holocaust exhibit 298.88.
(photo credit: AP)
An exhibit on the Nazi policies of racial purity that led to the Holocaust seems eerily at home in the long, high-ceilinged rooms of the 1930s-era German Hygiene Museum.
After all, many of the swastika-stamped posters trumpeting Nazi theories - collected by curator Susan Bachrach and displayed in the exhibit "Deadly Medicine" - were produced at the Dresden museum after it fell under Nazi control in 1933.
This direct link to the museum's role in promoting mass sterilizations and bans on what were considered interracial marriages helped museum director Klaus Vogel convince the US Holocaust Memorial Museum to let the show - which attracted 700,000 visitors during its run in the Washington-based US museum - open here Thursday and run until June 2007.
"This close relationship to the topic made it almost a requirement to bring the exhibit here," Vogel told reporters last week. "It is a very unique opportunity."
It is the first time in the 13-year history of the US Holocaust Museum that an exhibit has traveled abroad.
"This is the perfect place," curator Bachrach said last week.
Vogel sees more than history as pertinent in bringing the exhibit here. The present political situation gives it relevance in the eastern German state of Saxony, where a far-right party holds seats in the regional legislature. The National Democratic Party - known by its German initials NPD - also won seats last month in another east German region, Mecklenburg-Western Pomerania.
"Such an opportunity to explain to young people the meaning of racial hatred - then and today - must not be missed," Vogel said.
A raft of educational programs have been organized and funding found for school classes across Germany and in neighboring Czech Republic and Poland to visit the exhibit.
Upon entering, visitors are greeted by "The Glass Man," a figure whose bones, veins and organs are visible through the clear plastic of his outstretched limbs, arms and face raised to the sky. Developed by the Hygienics Museum in the 1920s, the Nazis later used him as a symbol for their racial policies.
In the first of three sections, the exhibit shows how eugenics, which purported to improve the human species by controlling heredity, became a global movement in the scientific world starting in 1919. The second part picks up in 1933, when the Nazis began using eugenic theories to justify forced sterilization to establish a "master race." In it, a poster made by the Hygiene Museum for a 1934 traveling exhibit shows a man with distinctly African features and reads, "If this man had been sterilized there would not have been born... 12 hereditarily diseased," in the poster's clumsy English.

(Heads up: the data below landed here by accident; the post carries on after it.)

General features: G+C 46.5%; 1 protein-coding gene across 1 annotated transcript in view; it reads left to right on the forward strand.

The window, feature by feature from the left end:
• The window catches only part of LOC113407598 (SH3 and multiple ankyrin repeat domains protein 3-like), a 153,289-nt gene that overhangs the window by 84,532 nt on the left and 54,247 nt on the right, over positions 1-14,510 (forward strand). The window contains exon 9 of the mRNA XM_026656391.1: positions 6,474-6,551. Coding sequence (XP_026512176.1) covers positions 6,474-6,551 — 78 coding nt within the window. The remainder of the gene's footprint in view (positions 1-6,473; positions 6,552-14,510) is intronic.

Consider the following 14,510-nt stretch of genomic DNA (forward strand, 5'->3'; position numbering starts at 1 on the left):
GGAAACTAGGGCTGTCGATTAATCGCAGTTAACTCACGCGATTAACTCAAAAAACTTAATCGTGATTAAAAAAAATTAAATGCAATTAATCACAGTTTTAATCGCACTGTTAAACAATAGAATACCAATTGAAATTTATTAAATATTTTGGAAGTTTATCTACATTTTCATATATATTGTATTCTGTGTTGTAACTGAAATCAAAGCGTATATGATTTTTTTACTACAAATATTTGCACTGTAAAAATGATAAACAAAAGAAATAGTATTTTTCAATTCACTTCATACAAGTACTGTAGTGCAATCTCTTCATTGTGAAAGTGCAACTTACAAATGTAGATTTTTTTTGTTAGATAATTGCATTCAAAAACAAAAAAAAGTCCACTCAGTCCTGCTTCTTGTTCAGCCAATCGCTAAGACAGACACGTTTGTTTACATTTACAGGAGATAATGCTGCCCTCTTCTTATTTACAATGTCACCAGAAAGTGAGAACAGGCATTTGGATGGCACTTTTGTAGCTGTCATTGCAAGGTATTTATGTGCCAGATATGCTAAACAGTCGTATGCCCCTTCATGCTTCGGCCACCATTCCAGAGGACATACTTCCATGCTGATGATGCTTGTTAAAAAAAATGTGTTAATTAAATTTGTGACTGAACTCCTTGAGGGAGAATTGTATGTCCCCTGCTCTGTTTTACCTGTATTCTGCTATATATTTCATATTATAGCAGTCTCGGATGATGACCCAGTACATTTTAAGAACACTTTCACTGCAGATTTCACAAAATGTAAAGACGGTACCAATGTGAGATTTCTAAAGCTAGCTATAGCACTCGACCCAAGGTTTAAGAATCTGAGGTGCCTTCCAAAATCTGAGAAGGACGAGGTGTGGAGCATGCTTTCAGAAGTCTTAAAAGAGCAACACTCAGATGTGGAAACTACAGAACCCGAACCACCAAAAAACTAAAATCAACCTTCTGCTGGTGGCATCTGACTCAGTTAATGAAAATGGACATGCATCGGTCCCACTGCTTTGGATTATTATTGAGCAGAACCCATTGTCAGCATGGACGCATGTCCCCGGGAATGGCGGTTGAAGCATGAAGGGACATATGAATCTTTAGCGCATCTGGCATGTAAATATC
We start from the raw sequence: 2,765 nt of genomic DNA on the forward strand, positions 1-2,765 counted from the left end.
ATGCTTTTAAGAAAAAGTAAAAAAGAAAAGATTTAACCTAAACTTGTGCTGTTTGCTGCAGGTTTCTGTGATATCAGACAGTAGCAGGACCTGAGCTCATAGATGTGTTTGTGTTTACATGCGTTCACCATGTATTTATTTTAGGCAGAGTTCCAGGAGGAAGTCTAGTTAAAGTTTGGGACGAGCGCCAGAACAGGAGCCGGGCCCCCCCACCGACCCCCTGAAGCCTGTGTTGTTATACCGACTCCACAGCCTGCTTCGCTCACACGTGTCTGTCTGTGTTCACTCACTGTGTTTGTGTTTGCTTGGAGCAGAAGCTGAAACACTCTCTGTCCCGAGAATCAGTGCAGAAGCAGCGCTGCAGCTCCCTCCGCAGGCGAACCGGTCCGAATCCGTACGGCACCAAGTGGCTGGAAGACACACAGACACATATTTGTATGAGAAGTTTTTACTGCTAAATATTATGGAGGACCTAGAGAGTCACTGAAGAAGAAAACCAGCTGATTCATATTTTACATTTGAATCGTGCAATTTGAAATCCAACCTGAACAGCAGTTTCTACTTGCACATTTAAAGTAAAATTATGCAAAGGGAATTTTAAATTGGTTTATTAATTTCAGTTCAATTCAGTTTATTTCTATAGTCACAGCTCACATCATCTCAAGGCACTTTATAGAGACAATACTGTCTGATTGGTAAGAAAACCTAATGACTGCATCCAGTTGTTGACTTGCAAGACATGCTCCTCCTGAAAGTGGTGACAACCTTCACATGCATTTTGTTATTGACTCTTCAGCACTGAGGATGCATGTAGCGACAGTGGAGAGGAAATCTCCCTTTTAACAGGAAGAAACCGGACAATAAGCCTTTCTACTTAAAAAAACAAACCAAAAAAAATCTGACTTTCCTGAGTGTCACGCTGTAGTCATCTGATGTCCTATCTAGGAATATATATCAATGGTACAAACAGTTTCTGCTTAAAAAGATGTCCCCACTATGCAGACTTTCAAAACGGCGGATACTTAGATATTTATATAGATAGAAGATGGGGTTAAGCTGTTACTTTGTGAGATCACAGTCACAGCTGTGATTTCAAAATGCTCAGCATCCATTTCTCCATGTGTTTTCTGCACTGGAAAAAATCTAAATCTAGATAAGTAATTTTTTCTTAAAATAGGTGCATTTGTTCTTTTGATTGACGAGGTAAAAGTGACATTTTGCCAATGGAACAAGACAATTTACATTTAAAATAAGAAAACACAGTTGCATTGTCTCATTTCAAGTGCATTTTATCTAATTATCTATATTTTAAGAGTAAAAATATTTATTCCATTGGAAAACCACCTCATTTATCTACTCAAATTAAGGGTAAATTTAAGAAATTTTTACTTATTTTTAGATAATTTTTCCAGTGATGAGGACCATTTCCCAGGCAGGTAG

"The Hygiene Museum was not a criminal institute in the sense that people were killed here," Vogel said. "But through the traveling exhibits and educational material that it mass produced in the Nazi era, it helped to shape the idea of which lives were worthy and which were worthless."
After World War II, the museum documented health issues under the now-defunct East German regime. Since German reunification, it has redefined itself as an institute that documents different aspects of social existence.
While the "Deadly Medicine" exhibit generally mirrors the one in the US, there are a few subtle differences.
One is the display of artwork by people killed under the Nazi programs aimed at eliminating the mentally handicapped. The Germans created a separate, small gallery for the pictures.
"We wanted to present them like artists and give them the dignity they deserve," said Antje Uhlig, who headed the project for the Dresden Museum.
The third section explores how the Nazis ultimately used science as a weapon not only to murder some six million Jews in the Holocaust, but hundreds of thousands of others who died under euthanasia programs and other pseudoscientific efforts aimed at eliminating the supposedly unfit.
Bachrach said the idea behind the show was not only to understand how the Holocaust happened, but to emphasize the importance of discussions today, particularly regarding bioethics and genetics.
"Science doesn't function in a moral vacuum," Bachrach said. "It requires critical participation of freethinking peoples. You can't just leave it to the experts."
On the Net: German Hygiene Museum: www.dhmd.de
US Holocaust Museum: www.ushmm.org